12:35 pm Jul. 12, 2012
“It was the most stupid, least rappy, unmistakably South African name I could come up with.”
So explained Johannesburg-bred vocalist-producer Nthato Mokgata, remembering why he chose to call his performing alterego Spoek (pronounced “spook”) Mathambo. The wryness in his voice was palpable on the phone from his current home base of Malmo, Sweden. He was up late Monday night, speaking to me after a long day readying for his North American Spoek Mathambo tour, which gets underway in New York City this week (he plays Le Poisson Rouge tonight) in support of Father Creeper, his debut for American indie label Sub Pop.
“I first heard [the name] on a comedy TV show,” Mokgata, 27, said. “I was considered a pretty big rap nerd—had been rapping since I was about nine—and I guess by the age of 18 I'd grown tired of the super-serious, American-ey rap names. I was into X-Clan, Ice Cube and Da Lench Mob, Paris. The name"—which is a bilingual/biracial concoction of Afrikaans and Zulu that translates to "ghost of bones"—"just seemed completely ridiculous, so I went with it.”
Then again, it's a bit too smart to be called ridiculous. Mathambo's sense of humor is more in line with Emily Deschanel's dry, hyperrational forensic anthropologist on the TV show "Bones" than the silliness he suggests. (Mathambo nearly had a career in science, actually; he attended med school before dropping out to pursue music and graphic design.) What makes his new disc so striking is how the rational aspects of his musical persona make way for both the hedonistic as well as the clear-eyed and free-associative.
Mathambo's work is playful, the way much of the music coming out of the South African hip-house scene can be (the genre has earned the title “township tech”) but it's never cartoonish, like the much talked about fellow South African rap crew Die Antwoord. But the playfulness is balanced by the brooding textures and subject matter that came to the fore on Mathambo's first, pre-Sub Pop album, 2010's M'shini Wam. That title, also the name of his touring band, is more cheeky wordplay: a riff on an African National Congress slogan for taking up arms. But the album's shot-heard-round-the-world was the beatwise minimalism on Mathambo's cover of the postpunk staple “She's Lost Control” by Joy Division, renewing it as an anthem for mopey cosmopolitans from Jo'burg to Tokyo.
“I came up in the transitional period from the old apartheid government to the new government, so there was a lot of conflict around the city of Johannesburg when I was quite young,” he said. “My teen years were mostly in the suburbs, though, so there was that suburban isolation, suburban boredom thing.”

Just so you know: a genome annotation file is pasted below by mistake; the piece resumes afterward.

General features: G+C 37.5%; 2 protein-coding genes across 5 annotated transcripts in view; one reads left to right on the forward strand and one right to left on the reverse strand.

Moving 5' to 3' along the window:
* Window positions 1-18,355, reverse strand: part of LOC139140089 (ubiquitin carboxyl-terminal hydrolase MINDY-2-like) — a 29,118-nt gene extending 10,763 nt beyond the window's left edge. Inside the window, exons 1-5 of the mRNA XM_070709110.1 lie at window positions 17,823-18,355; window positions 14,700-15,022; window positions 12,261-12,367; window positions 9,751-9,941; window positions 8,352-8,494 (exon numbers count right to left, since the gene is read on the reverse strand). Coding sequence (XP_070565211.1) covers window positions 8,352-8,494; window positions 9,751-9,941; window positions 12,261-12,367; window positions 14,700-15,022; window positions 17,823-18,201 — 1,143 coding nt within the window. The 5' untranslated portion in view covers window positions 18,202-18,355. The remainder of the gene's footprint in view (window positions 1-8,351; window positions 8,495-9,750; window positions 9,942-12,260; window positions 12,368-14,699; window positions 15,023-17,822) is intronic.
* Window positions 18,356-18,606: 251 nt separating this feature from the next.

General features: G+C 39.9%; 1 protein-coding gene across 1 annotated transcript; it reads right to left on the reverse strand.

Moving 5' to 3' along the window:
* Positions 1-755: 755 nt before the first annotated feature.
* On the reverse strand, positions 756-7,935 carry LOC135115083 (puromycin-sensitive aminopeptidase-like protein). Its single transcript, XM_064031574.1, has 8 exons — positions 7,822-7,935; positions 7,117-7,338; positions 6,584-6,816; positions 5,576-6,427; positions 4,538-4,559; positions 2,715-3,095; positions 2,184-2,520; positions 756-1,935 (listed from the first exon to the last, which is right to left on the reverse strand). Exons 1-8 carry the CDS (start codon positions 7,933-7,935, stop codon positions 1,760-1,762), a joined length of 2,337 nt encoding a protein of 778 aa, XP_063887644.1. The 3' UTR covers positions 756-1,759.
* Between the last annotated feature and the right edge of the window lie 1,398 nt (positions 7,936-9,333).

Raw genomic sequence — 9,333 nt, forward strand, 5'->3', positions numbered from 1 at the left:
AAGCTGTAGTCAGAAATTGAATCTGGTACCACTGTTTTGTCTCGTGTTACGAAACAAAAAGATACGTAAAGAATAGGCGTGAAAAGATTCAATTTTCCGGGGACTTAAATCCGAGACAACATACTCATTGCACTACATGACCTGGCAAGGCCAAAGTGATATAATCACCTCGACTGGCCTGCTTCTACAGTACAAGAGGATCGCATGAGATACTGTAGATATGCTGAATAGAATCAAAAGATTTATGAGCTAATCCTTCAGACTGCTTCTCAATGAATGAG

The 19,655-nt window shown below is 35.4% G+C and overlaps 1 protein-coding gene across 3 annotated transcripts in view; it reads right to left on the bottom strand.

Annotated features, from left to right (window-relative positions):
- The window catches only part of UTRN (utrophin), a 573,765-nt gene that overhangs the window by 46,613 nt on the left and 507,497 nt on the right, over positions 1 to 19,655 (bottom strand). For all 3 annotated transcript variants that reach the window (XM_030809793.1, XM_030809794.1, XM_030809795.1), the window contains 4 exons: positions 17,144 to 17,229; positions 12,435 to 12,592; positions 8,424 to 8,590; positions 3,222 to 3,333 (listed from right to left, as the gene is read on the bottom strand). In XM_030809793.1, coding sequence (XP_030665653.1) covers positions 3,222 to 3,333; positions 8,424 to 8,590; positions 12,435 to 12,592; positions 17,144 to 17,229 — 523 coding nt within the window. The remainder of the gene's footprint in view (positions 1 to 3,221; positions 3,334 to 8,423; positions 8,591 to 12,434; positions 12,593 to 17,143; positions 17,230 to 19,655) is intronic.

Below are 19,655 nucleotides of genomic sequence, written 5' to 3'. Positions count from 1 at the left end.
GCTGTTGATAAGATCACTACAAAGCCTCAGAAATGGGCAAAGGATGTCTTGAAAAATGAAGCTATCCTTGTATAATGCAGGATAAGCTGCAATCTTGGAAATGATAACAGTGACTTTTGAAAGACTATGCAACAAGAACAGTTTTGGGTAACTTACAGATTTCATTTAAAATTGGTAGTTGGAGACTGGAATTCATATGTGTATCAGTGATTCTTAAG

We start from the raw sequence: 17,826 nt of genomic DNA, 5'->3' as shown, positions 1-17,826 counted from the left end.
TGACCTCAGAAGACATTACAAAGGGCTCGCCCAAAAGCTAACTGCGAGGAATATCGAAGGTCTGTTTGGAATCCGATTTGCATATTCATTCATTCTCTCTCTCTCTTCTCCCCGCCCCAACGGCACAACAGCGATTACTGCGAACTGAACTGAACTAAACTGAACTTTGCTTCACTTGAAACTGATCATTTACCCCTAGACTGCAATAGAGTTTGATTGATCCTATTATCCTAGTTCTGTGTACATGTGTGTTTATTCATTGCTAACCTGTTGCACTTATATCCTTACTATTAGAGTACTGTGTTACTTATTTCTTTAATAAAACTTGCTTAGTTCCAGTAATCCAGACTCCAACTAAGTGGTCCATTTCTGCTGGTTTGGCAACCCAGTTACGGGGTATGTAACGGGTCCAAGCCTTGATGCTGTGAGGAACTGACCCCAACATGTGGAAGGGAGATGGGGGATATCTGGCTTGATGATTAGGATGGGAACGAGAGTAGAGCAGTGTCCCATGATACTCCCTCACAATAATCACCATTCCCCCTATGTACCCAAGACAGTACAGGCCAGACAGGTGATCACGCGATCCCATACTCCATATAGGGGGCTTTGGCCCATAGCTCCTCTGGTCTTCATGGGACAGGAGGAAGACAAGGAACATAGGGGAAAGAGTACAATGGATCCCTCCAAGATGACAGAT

Add a dollop of cyberpunk imagination courtesy of self-professed Mokgata idols Philip K. Dick and William Gibson, and it's easy to see why the term “Afro-futurist” follows him around. He embraced the usage wholeheartedly when it came up in conversation, professing engagement with—but not necessarily emulation of—the work of George Clinton, the Detroit electro outfit Drexciya, and author Octavia E. Butler.
“I like the idea of 'Afro' as signification of things removed from Africa," he said, "as perhaps a cultural space in contrast to Europe and America.”
One reason the term seems so relevant right now is that the music on Father Creeper doesn't fall neatly into any established musical genre. Mathambo was quick to point out that he's the sole producer this time, in contrast to the lineup of guest knob-twiddlers that helped out on M'shini Wam. The musical thrust is no longer strictly dance music, though the drum programming on pieces like “Kites” and “Venison Fingers” is supple enough to get you on the floor.
“I guess about three years ago I noticed this sort of darker strain in my songwriting, sort of out of maybe Sonic Youth or the Pixies,” he said. Perhaps fittingly, Mathambo sings nearly as much as he raps throughout the disc, sometimes pushing his voice into an evocatively strained higher register. Elsewhere, the lyrical then climactically raucous guitar that charges up “Let Them Talk” and “Stuck Together” moves him out of clubland altogether. And despite the presence of interludes that seem to owe a debt to Congolese soukous (“Dog To Bone”), or partake of the homegrown rhythms of the South African townships (“Skoroskoro (Walking Away)”), there's no mistaking it for an album of Afro-pop.
The track that has instant karma written all over it, however, combines his newfound sonic vision with topicality. “Put Some Red On it” is an imagistic critique about the trade in blood diamonds, rendered atop rave-centric primal beats and synths that are a cross between siren and carnival air-horn. The album version is considerably more weighty than the one I heard him perform at Lincoln Center's Damrosch Park last summer, though Mathambo admits that his touring band, once heavy on samplers, has undergone some changes in preparation for the tour.
“It's still a pretty compact group,” he confessed, “but not only are we using a live drummer, the musician on sampler doubles on guitar.” He pauses for emphasis, then revisits the wry charm. “All I'm gonna tell you … is to expect the unexpected.”
Spoek Mathambo performs July 12 at Le Poisson Rouge as well as a special concert with Georgia Anne Muldrow, Dudley Perkins, and Thundercat on July 14 at the Weeksville Heritage Center's Garden Party in Crown Heights. Directions here.
More by this author:
- Discussing soldiers of color, dreams, music, and 'Holding It Down' with Vijay Iyer and Mike Ladd
- Striking views of a tumultuous era at BAM's 'Do The Reggae' film series